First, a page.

The AKTIV Against Cancer Foundation was founded by the late Grete Waitz and Helle Aanesen to help prevent and aid in the treatment of cancer and other diseases.  adidas has donated, because of the line, over $500,000 in 2011 alone. The line was started in 2009 by Grete Waitz as part of a long term partnership. Some feel that the work with AKTIV kept Grete Waitz alive even longer, during her fight with cancer.

Product Information:  3/4 Tights

aktiv 3/4 tightsMake a run against cancer in these women's running tights. 10% of profits directly benefit
The National Breast Cancer Foundation, INC. Made from sweat-wicking climalite® fabric.
  • 19.5" inseam (size Med)
  • climalite® fabric sweeps sweat away from your skin
  • Drawcord on elastic waist
  • Contrast and reflective details; Fitted fit
  • 10% of profits to directly benefit The National Breast Cancer Foundation, INC.
  • 83% polyester / 17% elastane doubleknit
  • Imported

Product Information:  Fitted Tank

You're helping in the fight against cancer when you run in this women's tank top. Part of the proceeds benefit breast cancer charities worldwide. Featuring climalite® fabric that wicks sweat.
aktiv tank
  • climalite® fabric sweeps sweat away from your skin
  • Scoop neck; Racer back
  • Allover stripes on front
  • Reflective details; Fitted fit
  • 10% of profits to directly benefit The National Breast Cancer Foundation, INC.
  • 100% polyester doubleknit
  • Imported

Tuesday, September 17, 2013

September's Footwear Product of the Month: Motion by Newton Running


Newton's Stability Performance Trainer is for runners wanting a daily training shoe that can also function brilliantly as a faster tempo-pace run or race shoe. More supportive and structured than our lightweight performance trainer line, the Motion is a great everyday trainer for runners who may like to turn up the speed now and again during tempo or fast-paced runs and intervals. The Motion has medial posting to offset pronation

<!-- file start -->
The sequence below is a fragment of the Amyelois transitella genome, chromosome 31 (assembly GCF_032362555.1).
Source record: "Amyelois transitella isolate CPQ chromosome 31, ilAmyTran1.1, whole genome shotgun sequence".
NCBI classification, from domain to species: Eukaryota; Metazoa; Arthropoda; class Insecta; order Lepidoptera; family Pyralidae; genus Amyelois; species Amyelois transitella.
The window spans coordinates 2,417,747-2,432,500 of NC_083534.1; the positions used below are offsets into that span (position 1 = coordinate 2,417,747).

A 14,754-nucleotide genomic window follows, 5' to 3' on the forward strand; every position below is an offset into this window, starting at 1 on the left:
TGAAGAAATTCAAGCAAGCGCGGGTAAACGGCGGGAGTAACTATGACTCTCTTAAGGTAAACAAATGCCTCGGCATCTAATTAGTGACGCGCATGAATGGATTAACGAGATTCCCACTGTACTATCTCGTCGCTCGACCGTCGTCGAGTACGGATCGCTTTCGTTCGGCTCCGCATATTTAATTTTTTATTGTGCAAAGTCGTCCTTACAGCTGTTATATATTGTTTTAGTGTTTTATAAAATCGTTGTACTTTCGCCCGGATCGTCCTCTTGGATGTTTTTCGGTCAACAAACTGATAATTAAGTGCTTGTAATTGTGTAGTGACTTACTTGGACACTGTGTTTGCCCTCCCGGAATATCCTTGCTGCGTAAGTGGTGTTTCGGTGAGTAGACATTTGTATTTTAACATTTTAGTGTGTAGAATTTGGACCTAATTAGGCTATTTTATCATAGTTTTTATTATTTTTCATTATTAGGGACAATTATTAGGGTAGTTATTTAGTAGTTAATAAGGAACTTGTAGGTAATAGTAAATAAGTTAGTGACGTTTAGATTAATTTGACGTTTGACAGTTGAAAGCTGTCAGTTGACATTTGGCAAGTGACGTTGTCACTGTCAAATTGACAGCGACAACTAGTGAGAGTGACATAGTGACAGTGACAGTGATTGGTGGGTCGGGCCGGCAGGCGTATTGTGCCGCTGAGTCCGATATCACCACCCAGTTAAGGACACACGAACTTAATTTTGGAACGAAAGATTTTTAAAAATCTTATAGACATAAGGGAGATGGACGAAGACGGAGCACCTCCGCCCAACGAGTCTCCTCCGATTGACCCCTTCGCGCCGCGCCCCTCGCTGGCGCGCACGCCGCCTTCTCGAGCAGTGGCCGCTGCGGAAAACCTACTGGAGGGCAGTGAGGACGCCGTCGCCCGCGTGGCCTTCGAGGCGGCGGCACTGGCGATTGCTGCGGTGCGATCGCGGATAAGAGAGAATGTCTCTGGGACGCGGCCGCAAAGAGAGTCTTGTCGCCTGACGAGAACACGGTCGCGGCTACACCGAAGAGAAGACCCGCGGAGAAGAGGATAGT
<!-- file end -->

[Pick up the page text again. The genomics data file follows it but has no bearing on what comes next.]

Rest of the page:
Stability Performance Trainer - Motion for Women | Newton Running
Our Stability Performance Trainer is for runners wanting a daily training shoe that can also function brilliantly as a faster tempo-pace run or race shoe. More supportive and structured than our lightweight performance trainer line, the Motion is a great everyday trainer for runners who may like to turn up the speed now and again during tempo or fast-paced runs and intervals. The Motion has medial posting to offset pronation. -
  • Weight • 7.7 oz

  • Heel-to-toe drop • 3mm

  • Upper

    • Highly-breathable, fast-drying, open-air mesh
    • Minimal anatomical support strapping
    • Metatarsal stretch panels for comfort and fit
  • Outersole

    • High-density rubber
    • Carbon rubber heel
  • Midsole

    • Action/ReactionTM technology in the midfoot and heel
    • Biomechanical metatarsal sensor plate
    • High-rebound EVA
    • Dual-density medial posting to midfoot
    • Met-flex enhanced midfoot flexibility